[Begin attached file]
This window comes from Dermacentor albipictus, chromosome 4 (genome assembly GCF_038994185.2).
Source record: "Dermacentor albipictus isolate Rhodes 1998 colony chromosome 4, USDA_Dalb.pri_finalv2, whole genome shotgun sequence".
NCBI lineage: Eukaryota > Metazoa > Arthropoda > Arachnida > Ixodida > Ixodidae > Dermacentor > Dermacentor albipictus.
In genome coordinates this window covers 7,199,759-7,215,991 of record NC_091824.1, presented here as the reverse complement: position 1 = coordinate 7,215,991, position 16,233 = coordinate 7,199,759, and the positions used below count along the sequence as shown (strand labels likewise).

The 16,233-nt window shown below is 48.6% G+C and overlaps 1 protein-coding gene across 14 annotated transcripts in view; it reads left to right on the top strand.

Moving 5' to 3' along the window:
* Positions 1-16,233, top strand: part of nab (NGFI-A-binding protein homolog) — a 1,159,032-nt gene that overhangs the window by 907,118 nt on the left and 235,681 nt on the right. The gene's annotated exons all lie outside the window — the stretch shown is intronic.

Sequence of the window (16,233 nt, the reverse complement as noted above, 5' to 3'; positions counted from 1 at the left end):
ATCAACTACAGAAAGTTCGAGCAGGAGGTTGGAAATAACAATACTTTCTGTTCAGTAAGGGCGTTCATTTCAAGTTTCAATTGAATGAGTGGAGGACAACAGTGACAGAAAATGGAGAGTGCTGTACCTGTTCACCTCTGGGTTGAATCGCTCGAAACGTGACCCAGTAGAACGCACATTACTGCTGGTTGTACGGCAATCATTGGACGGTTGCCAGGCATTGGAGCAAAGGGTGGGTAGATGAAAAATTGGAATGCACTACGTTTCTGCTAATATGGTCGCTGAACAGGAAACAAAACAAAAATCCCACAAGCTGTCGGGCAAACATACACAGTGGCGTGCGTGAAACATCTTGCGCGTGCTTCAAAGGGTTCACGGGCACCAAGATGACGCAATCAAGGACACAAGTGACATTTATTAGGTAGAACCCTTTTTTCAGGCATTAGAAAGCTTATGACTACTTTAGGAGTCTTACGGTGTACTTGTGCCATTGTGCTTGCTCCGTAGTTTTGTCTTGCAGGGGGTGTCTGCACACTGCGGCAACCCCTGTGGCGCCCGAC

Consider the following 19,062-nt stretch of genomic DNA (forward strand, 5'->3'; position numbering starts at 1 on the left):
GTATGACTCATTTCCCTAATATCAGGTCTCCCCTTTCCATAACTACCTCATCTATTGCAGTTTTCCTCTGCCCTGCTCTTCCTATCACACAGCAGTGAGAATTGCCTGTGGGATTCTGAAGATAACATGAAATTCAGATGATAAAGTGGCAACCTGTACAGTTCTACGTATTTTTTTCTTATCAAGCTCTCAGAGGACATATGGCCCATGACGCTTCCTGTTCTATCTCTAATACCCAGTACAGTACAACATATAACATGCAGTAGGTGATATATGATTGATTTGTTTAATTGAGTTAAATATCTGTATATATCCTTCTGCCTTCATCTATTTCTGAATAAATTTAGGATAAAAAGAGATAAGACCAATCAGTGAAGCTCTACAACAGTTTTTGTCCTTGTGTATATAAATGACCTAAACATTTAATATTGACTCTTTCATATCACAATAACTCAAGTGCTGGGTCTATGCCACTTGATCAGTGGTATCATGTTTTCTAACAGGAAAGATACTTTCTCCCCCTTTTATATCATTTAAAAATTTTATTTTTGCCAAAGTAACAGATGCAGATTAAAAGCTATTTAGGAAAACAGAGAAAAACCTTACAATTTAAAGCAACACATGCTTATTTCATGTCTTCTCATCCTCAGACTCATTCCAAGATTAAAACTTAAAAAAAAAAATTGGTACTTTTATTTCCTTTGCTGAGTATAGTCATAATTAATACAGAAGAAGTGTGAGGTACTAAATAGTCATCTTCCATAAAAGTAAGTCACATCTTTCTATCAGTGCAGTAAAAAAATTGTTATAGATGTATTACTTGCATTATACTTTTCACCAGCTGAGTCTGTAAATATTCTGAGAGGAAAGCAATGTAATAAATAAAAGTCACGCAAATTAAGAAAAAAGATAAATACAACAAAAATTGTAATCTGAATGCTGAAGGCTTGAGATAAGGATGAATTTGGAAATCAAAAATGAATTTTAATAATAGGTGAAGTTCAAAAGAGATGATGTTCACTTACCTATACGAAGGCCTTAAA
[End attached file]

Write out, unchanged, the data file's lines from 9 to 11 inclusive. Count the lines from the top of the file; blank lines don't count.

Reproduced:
ATCAACTACAGAAAGTTCGAGCAGGAGGTTGGAAATAACAATACTTTCTGTTCAGTAAGGGCGTTCATTTCAAGTTTCAATTGAATGAGTGGAGGACAACAGTGACAGAAAATGGAGAGTGCTGTACCTGTTCACCTCTGGGTTGAATCGCTCGAAACGTGACCCAGTAGAACGCACATTACTGCTGGTTGTACGGCAATCATTGGACGGTTGCCAGGCATTGGAGCAAAGGGTGGGTAGATGAAAAATTGGAATGCACTACGTTTCTGCTAATATGGTCGCTGAACAGGAAACAAAACAAAAATCCCACAAGCTGTCGGGCAAACATACACAGTGGCGTGCGTGAAACATCTTGCGCGTGCTTCAAAGGGTTCACGGGCACCAAGATGACGCAATCAAGGACACAAGTGACATTTATTAGGTAGAACCCTTTTTTCAGGCATTAGAAAGCTTATGACTACTTTAGGAGTCTTACGGTGTACTTGTGCCATTGTGCTTGCTCCGTAGTTTTGTCTTGCAGGGGGTGTCTGCACACTGCGGCAACCCCTGTGGCGCCCGAC

Consider the following 19,062-nt stretch of genomic DNA (forward strand, 5'->3'; position numbering starts at 1 on the left):
GTATGACTCATTTCCCTAATATCAGGTCTCCCCTTTCCATAACTACCTCATCTATTGCAGTTTTCCTCTGCCCTGCTCTTCCTATCACACAGCAGTGAGAATTGCCTGTGGGATTCTGAAGATAACATGAAATTCAGATGATAAAGTGGCAACCTGTACAGTTCTACGTATTTTTTTCTTATCAAGCTCTCAGAGGACATATGGCCCATGACGCTTCCTGTTCTATCTCTAATACCCAGTACAGTACAACATATAACATGCAGTAGGTGATATATGATTGATTTGTTTAATTGAGTTAAATATCTGTATATATCCTTCTGCCTTCATCTATTTCTGAATAAATTTAGGATAAAAAGAGATAAGACCAATCAGTGAAGCTCTACAACAGTTTTTGTCCTTGTGTATATAAATGACCTAAACATTTAATATTGACTCTTTCATATCACAATAACTCAAGTGCTGGGTCTATGCCACTTGATCAGTGGTATCATGTTTTCTAACAGGAAAGATACTTTCTCCCCCTTTTATATCATTTAAAAATTTTATTTTTGCCAAAGTAACAGATGCAGATTAAAAGCTATTTAGGAAAACAGAGAAAAACCTTACAATTTAAAGCAACACATGCTTATTTCATGTCTTCTCATCCTCAGACTCATTCCAAGATTAAAACTTAAAAAAAAAAATTGGTACTTTTATTTCCTTTGCTGAGTATAGTCATAATTAATACAGAAGAAGTGTGAGGTACTAAATAGTCATCTTCCATAAAAGTAAGTCACATCTTTCTATCAGTGCAGTAAAAAAATTGTTATAGATGTATTACTTGCATTATACTTTTCACCAGCTGAGTCTGTAAATATTCTGAGAGGAAAGCAATGTAATAAATAAAAGTCACGCAAATTAAGAAAAAAGATAAATACAACAAAAATTGTAATCTGAATGCTGAAGGCTTGAGATAAGGATGAATTTGGAAATCAAAAATGAATTTTAATAATAGGTGAAGTTCAAAAGAGATGATGTTCACTTACCTATACGAAGGCCTTAAA